Choosing the right college can seem challenging. In the event there are many colleges and universities to choose from, it may prove hard to narrow your selection to a few that seem appropriate to apply to for admission. One of the first things to consider is the size of the school. Both small and big colleges have much to offer in various fields of study. You should consider your goals, academic interests, personality and financial capabilities.
Large universities have a robust list of undergraduate professional programs in more disciplines than small colleges. Joining a large university provide access to many majors, minors and concentrations in areas such as business, information technology or engineering, to name a few. The expansive learning environment in large colleges offers a comprehensive range of academic courses, making it easy to find an area of study that interests you most. Even though small colleges have fewer courses on offer, the student-centered curriculum may offer practical opportunities to obtain a top-notch education in the area of study you want to pursue.
The size of a college can have an impact on the kind of extracurricular activities offered by the institution. Big colleges tend to have sound, vibrant athletic programs including clubs activities, party events, sport groups and fraternities. The large and diverse student population in large school attracts a wide range of sporting opportunities to foster competition, social interaction, talent realization and teamwork. Small colleges, due to inadequate facilities, are more often home to NCAA Division III teams, which participate in fewer athletic programs and opportunities.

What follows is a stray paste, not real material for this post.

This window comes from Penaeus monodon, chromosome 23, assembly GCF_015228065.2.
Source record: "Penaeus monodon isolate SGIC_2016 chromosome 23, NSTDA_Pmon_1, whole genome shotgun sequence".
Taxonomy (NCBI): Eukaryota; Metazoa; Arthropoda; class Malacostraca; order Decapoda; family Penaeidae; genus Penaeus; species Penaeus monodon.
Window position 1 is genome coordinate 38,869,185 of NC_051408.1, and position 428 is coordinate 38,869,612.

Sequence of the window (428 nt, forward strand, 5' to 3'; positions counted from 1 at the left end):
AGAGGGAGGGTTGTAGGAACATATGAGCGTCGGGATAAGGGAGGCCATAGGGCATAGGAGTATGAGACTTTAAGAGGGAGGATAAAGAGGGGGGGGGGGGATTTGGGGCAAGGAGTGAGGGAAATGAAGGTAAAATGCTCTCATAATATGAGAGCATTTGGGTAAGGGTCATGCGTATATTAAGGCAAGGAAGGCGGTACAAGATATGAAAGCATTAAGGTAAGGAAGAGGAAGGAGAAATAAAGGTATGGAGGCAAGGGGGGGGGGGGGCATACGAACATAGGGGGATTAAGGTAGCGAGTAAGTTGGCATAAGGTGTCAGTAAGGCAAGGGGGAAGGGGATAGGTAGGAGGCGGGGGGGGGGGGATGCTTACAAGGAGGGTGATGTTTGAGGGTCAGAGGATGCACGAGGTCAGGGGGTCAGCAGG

According to U.S. News and World Report, the small classroom interactions in most small colleges can help students to develop strong personal relationships with faculty. Unlike large research universities, where lecture halls are often used to accommodate hundreds of students, it's unlikely to find a class of more than 50 students in small colleges. With a firm student-centered approach to education, small colleges offer excellent interactions between students and their professors in class work and field research. In big classes at large research-based colleges, several opportunities such as joining a study group or receiving special tutoring may prove effective for students who find it challenging to participate in class.
The college size may also have effects on student social life and opportunities for personal growth. The diverse community in large schools offers a larger social circle for students to interact with others from different socio-cultural and financial backgrounds. Even though, small colleges may have fewer social options, they seem friendlier since you are likely to run into the same individuals more often. Conversely, most small colleges are located in or near urban centers, making it easy for a student to expand his social and cultural horizons.
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